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Proclamation about raising awareness for child care shortage

CONTRIBUTED PHOTO — Mayor Joel Greer signs a proclamation declaring April 10-16 the Week of the Young Child. It is an annual event meant to raise awareness about the importance of early childhood development and child care services.

Mayor Joel Greer has seen the positive effects of quality child care and development first hand.

This is why he proclaimed Marshalltown will recognize the Week of the Young Child.

The Week of the Young Child is an annual celebration sponsored by the National Association for the Education of Young Children. Established in 1971, this marks the 50th anniversary.

The purpose of the week, which takes place April 10-16, is to raise awareness toward the importance of quality early childhood development and child care services.

“Part of it stems from watching our kids have good daycare and be ready for kindergarten and knowing that’s a challenge for other families who don’t have access to good daycare,” Greer said of why he thinks raising awareness is important.

Former Marshalltown High School teacher Jillian Herink reached out to Greer about making the mayoral proclamation. Herink is the executive director for the Iowa Association for the Education of Young Children. She said Iowa is especially affected by a shrinking child care industry.

“Iowa is usually leading the nation in the percent of working parents with children under the age of 6,” Herink said. “At the same time we’re generally leading the nation in low unemployment percentages. So we have the most children and the most people in the workforce (by percentage).”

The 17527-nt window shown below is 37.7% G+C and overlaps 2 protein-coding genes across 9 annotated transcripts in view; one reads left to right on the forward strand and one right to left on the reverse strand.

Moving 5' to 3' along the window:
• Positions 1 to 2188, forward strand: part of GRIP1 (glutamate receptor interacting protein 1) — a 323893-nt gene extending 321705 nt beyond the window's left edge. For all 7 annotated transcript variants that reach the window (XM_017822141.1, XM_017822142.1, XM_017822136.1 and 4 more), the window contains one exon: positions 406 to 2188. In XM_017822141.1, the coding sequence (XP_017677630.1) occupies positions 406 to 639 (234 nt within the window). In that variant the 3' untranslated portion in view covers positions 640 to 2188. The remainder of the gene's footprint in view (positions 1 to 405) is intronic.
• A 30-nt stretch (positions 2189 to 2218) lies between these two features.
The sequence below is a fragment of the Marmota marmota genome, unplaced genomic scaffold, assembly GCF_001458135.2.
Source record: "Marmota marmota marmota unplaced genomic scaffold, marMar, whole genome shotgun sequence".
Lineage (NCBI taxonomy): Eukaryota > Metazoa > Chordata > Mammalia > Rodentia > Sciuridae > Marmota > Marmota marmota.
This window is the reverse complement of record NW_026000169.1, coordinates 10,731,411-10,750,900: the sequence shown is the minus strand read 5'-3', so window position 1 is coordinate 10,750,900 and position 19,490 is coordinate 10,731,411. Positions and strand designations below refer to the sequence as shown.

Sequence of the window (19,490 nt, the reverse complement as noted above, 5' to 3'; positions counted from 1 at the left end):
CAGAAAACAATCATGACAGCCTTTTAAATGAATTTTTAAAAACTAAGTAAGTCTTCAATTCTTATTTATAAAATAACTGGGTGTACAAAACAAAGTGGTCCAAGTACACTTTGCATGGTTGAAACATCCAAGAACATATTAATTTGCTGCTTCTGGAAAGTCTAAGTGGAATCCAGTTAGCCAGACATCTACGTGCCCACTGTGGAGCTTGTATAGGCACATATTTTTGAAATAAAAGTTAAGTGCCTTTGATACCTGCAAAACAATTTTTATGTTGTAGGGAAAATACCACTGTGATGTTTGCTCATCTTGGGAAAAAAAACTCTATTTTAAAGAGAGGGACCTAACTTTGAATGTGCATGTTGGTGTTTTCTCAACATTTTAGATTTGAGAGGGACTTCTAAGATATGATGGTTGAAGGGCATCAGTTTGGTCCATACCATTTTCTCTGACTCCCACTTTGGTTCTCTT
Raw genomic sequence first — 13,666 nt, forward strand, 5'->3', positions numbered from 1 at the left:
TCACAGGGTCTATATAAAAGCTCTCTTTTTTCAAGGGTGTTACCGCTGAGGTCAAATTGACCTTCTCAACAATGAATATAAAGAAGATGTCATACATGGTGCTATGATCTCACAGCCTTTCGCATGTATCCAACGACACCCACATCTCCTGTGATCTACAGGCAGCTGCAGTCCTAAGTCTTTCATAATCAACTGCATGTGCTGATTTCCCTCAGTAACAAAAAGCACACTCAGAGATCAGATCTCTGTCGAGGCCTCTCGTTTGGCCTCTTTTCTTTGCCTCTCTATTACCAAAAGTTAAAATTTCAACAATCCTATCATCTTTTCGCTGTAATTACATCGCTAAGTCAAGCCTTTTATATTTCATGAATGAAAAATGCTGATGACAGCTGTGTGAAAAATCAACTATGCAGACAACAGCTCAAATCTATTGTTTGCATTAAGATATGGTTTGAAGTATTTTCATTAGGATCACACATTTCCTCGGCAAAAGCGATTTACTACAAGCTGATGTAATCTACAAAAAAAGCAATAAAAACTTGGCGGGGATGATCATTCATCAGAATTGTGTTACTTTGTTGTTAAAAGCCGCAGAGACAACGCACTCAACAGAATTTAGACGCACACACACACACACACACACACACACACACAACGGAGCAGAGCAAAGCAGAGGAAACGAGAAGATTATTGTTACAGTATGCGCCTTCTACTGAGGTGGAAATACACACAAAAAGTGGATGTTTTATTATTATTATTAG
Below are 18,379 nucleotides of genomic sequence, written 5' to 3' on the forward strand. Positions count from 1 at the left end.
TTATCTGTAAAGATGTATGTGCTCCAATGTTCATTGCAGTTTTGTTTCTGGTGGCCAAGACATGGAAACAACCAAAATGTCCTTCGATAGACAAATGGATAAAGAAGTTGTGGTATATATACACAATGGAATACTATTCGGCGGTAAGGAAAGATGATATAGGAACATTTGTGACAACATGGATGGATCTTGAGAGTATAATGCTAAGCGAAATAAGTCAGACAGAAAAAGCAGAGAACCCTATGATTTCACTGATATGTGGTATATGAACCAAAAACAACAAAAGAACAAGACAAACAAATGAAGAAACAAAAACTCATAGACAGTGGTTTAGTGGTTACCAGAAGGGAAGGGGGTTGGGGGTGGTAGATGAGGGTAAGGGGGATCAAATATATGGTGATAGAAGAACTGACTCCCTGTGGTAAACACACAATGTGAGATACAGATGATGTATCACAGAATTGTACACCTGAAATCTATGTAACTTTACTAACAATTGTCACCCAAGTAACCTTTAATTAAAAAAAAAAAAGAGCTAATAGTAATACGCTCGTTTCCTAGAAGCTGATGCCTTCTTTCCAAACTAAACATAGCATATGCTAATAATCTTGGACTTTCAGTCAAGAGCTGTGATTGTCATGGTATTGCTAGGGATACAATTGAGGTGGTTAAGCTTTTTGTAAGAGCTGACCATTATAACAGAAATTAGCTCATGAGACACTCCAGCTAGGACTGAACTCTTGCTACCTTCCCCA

According to research from the U.S. Chamber of Commerce Foundation, Iowa has lost about 33 percent of its child care providers in the last five years. In rural areas this is as much as 50 percent lost.

“Iowa, like every state in the United States, has a child care crisis,” Herink said. “There’s a lack of affordable quality child care. There’s a lack of people in early childhood development professions. People who work in child care often make poverty wages, yet it’s too expensive for parents to afford.”

Quality child care programs have shown a correlation with positive results as children go through school and even later in life.

Herink said children who were in quality child care programs before kindergarten have decreased heart issues as adults, a lower occurrence of diabetes, drop out of school less and experience homelessness less often.

“We often say this is the best return on investment there is,” she said.

Greer noted Marshalltown is fortunate to have a number of child care options which he is impressed with.

“I’m thinking more of the church sponsored daycare facilities and the Bobcat Academy,” he said. “Our Bobcat Academy is, in my opinion, the best early child development or daycare facility I’ve ever heard of in Iowa. It really is something.”

Still, the mayor said more is needed in town.

“Especially as it relates to language,” Greer said. “Because of our diverse population. We have people moving into Marshalltown with children that will benefit from something in the educational arena before kindergarten starts. It’s important for English speaking households as well really.”

On March 10, Gov. Kim Reynolds launched a Child Care Task Force with the purpose of addressing Iowa’s child care shortage and the challenges it creates for Iowa’s workforce.

“When we remove the obstacles to high-quality, affordable child care, our families can nurture their kids while maintaining maximum freedom to enter and remain in the workforce,” Reynolds said. “Today’s announcement will further our efforts to provide high-quality, affordable access to child care in every corner of the state.”

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Contact Joe Fisher at jfisher@timesrepublican.com.

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